It’s been pointed out to me (and I’ve been subconsciously aware) that my writing over the past year or two has become more convoluted and laced with more (sometimes) challenging grammatical errors.

A few factors:

  • more complicated situations and characters
  • desire to push my prose
  • poetic licence

But I’m beginning to think the biggest factor is that I’m writing and editing like an improvising painter. I decide that a situation or description needs a dash of red, but not just basic red; rosewood red. That specific color has slight characteristics or elements that regular red does not have. With that addition I think that section as a whole represents what I want to say but I don’t notice that the shade conflicts with other parts of that section, all of which have elements of green.

I think I want rosewood red (or the gerund version of a verb, or an unexpected metaphor, or a strange wording) and it isn’t until someone points out the awkwardness or the mismatch and perhaps suggests a smoother revision that I see what they’re seeing. Only then do I realize that I have not fully thought out why I need rosewood red, not seen the conflict, and not made a conscious decision either to keep it and rework other things so the unintentional awkwardness is removed, place it so that it’s clear why that conflict or oddness is considered and necessary, or revise it with a version that works better with the colors (words, phrases, sentences) around it. Instead, I see the composite of what I’ve placed there and what it includes.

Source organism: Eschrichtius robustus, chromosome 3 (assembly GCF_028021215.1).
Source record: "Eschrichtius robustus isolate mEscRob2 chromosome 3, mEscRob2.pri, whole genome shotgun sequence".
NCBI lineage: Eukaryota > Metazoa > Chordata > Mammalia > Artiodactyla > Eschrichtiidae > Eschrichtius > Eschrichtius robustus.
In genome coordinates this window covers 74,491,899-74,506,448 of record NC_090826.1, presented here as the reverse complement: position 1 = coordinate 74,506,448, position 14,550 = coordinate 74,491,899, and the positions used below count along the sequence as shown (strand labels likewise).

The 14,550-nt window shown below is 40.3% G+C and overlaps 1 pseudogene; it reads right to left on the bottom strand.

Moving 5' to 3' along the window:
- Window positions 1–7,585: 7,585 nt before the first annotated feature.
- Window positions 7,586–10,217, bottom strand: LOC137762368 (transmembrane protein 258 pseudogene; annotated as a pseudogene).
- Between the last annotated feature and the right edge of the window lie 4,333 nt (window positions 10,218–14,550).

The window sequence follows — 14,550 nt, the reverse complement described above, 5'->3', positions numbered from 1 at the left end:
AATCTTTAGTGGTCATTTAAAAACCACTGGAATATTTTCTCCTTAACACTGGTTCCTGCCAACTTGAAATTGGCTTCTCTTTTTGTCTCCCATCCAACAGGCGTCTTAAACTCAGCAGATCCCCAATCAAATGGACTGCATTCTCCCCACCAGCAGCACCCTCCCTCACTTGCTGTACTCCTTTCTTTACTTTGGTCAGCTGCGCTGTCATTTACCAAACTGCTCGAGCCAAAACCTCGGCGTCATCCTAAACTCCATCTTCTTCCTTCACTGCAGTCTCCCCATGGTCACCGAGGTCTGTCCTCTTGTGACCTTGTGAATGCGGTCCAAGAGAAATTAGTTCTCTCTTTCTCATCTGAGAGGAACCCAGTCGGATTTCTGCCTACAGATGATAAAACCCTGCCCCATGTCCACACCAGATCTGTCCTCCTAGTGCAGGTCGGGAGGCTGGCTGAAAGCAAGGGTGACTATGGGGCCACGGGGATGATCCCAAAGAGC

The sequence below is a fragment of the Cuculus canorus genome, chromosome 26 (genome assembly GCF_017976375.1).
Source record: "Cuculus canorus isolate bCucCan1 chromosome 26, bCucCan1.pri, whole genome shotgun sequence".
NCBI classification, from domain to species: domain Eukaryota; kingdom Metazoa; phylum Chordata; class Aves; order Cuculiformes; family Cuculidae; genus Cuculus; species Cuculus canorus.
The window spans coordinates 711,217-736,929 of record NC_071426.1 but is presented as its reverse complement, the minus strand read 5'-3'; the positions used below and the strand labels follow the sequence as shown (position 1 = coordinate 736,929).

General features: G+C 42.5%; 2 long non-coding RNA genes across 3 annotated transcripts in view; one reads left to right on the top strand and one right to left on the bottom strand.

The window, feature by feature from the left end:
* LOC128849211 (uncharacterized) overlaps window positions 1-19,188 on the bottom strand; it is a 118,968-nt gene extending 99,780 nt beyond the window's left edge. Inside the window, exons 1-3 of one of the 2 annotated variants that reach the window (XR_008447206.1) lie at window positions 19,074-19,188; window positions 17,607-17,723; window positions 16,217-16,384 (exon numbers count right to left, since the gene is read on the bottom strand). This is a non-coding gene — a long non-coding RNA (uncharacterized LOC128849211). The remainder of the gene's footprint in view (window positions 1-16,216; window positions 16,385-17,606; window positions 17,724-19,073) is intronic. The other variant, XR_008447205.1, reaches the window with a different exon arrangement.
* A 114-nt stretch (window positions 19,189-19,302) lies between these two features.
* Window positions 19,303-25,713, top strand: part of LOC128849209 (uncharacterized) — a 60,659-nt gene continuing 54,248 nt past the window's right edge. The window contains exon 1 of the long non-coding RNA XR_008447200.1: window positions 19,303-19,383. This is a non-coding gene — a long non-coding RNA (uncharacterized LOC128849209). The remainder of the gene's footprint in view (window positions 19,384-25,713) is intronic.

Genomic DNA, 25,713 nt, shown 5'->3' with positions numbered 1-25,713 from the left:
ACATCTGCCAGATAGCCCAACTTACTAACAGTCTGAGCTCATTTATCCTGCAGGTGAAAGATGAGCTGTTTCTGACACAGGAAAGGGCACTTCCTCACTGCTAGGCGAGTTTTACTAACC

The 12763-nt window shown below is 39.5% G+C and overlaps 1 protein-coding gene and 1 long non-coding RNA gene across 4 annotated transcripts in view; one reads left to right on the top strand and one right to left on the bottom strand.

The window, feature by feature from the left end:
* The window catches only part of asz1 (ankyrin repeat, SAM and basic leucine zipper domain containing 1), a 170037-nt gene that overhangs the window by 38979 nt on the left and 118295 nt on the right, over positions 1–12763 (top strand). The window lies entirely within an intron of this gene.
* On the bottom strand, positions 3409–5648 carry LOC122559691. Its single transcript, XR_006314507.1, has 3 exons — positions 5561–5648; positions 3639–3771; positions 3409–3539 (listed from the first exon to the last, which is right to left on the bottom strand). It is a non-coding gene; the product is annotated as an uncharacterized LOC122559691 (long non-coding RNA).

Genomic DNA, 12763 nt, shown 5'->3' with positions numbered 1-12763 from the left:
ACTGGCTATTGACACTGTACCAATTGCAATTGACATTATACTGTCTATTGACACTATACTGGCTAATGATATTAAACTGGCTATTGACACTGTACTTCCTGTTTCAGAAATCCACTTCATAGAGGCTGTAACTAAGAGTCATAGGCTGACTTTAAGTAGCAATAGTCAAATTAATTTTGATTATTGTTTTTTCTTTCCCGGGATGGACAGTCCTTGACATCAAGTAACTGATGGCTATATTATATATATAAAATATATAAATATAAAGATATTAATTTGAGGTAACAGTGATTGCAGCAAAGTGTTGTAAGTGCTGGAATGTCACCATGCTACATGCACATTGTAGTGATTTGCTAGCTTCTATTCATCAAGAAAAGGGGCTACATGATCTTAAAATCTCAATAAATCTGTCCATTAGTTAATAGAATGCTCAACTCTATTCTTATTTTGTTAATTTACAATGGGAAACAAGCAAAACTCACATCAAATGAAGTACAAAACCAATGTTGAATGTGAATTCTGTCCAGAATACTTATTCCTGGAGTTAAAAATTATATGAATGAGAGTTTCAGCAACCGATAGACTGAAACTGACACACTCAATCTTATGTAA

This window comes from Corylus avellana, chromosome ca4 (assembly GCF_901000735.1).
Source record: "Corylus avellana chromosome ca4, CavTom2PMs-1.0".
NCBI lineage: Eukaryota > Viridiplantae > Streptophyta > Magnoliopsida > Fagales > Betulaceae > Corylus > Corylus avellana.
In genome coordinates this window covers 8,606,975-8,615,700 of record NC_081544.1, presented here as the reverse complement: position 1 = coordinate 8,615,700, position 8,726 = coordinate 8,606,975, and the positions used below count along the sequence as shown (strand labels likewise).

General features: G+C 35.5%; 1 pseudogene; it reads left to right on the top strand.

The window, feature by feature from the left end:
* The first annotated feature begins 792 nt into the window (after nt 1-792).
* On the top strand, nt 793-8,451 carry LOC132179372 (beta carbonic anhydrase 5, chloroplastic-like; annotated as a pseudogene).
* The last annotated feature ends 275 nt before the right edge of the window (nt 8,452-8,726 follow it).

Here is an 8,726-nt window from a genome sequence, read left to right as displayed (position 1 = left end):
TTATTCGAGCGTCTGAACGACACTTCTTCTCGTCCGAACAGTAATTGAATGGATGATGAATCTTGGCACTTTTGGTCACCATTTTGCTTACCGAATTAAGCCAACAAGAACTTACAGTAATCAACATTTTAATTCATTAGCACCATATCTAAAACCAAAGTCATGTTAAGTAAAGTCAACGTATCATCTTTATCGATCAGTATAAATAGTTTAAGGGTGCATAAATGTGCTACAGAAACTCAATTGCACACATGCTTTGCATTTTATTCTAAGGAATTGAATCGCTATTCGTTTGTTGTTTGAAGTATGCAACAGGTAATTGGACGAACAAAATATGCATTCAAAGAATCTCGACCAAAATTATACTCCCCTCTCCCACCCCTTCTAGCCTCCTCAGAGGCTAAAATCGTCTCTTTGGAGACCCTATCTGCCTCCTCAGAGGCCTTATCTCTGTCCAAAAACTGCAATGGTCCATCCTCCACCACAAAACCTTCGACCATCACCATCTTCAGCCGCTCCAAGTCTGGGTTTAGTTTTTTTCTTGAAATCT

It’s like being a beginning writer and making simple grammar or sentence construction or POV or logic errors and reading right past when I self-edit, only now I’m doing so at a higher level (I hope) where I’m striving for subtle or complex or intentionally nebulous communication which is more difficult to work perfectly. I’m using a larger palette with more shades and in more combinations and trying to use them in such a way that paints a better picture, one that more completely includes all of what I’d like to say.

Like the writing here. Metaphors and multiple options or versions all strung together in long sentences; these are examples of some types of prose situations I’m getting myself tied up in. But there others. And I think they’re all arising from the same basic writing issue; trying to get a more complete communication of all the elements and shades that I want to get across.

Leave a Reply

Your email address will not be published.

This site uses Akismet to reduce spam. Learn how your comment data is processed.